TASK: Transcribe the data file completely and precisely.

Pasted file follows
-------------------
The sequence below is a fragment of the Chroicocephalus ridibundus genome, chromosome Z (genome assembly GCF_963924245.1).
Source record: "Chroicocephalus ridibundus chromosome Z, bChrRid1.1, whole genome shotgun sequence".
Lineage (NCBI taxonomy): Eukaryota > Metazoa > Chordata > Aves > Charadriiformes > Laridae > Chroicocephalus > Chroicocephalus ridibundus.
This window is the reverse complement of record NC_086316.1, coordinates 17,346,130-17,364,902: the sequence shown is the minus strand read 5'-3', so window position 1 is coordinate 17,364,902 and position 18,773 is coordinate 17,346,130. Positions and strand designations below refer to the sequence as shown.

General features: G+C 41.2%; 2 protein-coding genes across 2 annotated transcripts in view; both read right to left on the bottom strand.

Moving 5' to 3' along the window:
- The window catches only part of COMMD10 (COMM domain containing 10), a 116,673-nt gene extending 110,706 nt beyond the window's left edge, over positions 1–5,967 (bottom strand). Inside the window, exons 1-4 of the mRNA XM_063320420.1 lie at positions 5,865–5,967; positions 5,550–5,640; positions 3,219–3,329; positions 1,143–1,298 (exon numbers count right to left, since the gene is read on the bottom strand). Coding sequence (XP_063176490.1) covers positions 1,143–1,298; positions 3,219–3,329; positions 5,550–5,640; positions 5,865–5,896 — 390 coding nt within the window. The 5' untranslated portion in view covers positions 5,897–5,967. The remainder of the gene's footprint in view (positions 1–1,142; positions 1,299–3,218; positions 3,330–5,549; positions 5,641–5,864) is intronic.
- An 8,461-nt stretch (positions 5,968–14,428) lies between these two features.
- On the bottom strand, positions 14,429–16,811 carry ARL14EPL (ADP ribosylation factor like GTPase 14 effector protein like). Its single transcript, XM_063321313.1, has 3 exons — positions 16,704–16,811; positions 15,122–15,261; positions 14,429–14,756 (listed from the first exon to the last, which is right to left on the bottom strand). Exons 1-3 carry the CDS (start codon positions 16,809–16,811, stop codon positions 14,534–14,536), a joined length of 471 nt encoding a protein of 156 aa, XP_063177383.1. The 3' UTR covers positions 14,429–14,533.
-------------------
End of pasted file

The sequence below is a fragment of the Chroicocephalus ridibundus genome, chromosome Z (genome assembly GCF_963924245.1).
Source record: "Chroicocephalus ridibundus chromosome Z, bChrRid1.1, whole genome shotgun sequence".
Lineage (NCBI taxonomy): Eukaryota > Metazoa > Chordata > Aves > Charadriiformes > Laridae > Chroicocephalus > Chroicocephalus ridibundus.
This window is the reverse complement of record NC_086316.1, coordinates 17,346,130-17,364,902: the sequence shown is the minus strand read 5'-3', so window position 1 is coordinate 17,364,902 and position 18,773 is coordinate 17,346,130. Positions and strand designations below refer to the sequence as shown.

General features: G+C 41.2%; 2 protein-coding genes across 2 annotated transcripts in view; both read right to left on the bottom strand.

Moving 5' to 3' along the window:
- The window catches only part of COMMD10 (COMM domain containing 10), a 116,673-nt gene extending 110,706 nt beyond the window's left edge, over positions 1–5,967 (bottom strand). Inside the window, exons 1-4 of the mRNA XM_063320420.1 lie at positions 5,865–5,967; positions 5,550–5,640; positions 3,219–3,329; positions 1,143–1,298 (exon numbers count right to left, since the gene is read on the bottom strand). Coding sequence (XP_063176490.1) covers positions 1,143–1,298; positions 3,219–3,329; positions 5,550–5,640; positions 5,865–5,896 — 390 coding nt within the window. The 5' untranslated portion in view covers positions 5,897–5,967. The remainder of the gene's footprint in view (positions 1–1,142; positions 1,299–3,218; positions 3,330–5,549; positions 5,641–5,864) is intronic.
- An 8,461-nt stretch (positions 5,968–14,428) lies between these two features.
- On the bottom strand, positions 14,429–16,811 carry ARL14EPL (ADP ribosylation factor like GTPase 14 effector protein like). Its single transcript, XM_063321313.1, has 3 exons — positions 16,704–16,811; positions 15,122–15,261; positions 14,429–14,756 (listed from the first exon to the last, which is right to left on the bottom strand). Exons 1-3 carry the CDS (start codon positions 16,809–16,811, stop codon positions 14,534–14,536), a joined length of 471 nt encoding a protein of 156 aa, XP_063177383.1. The 3' UTR covers positions 14,429–14,533.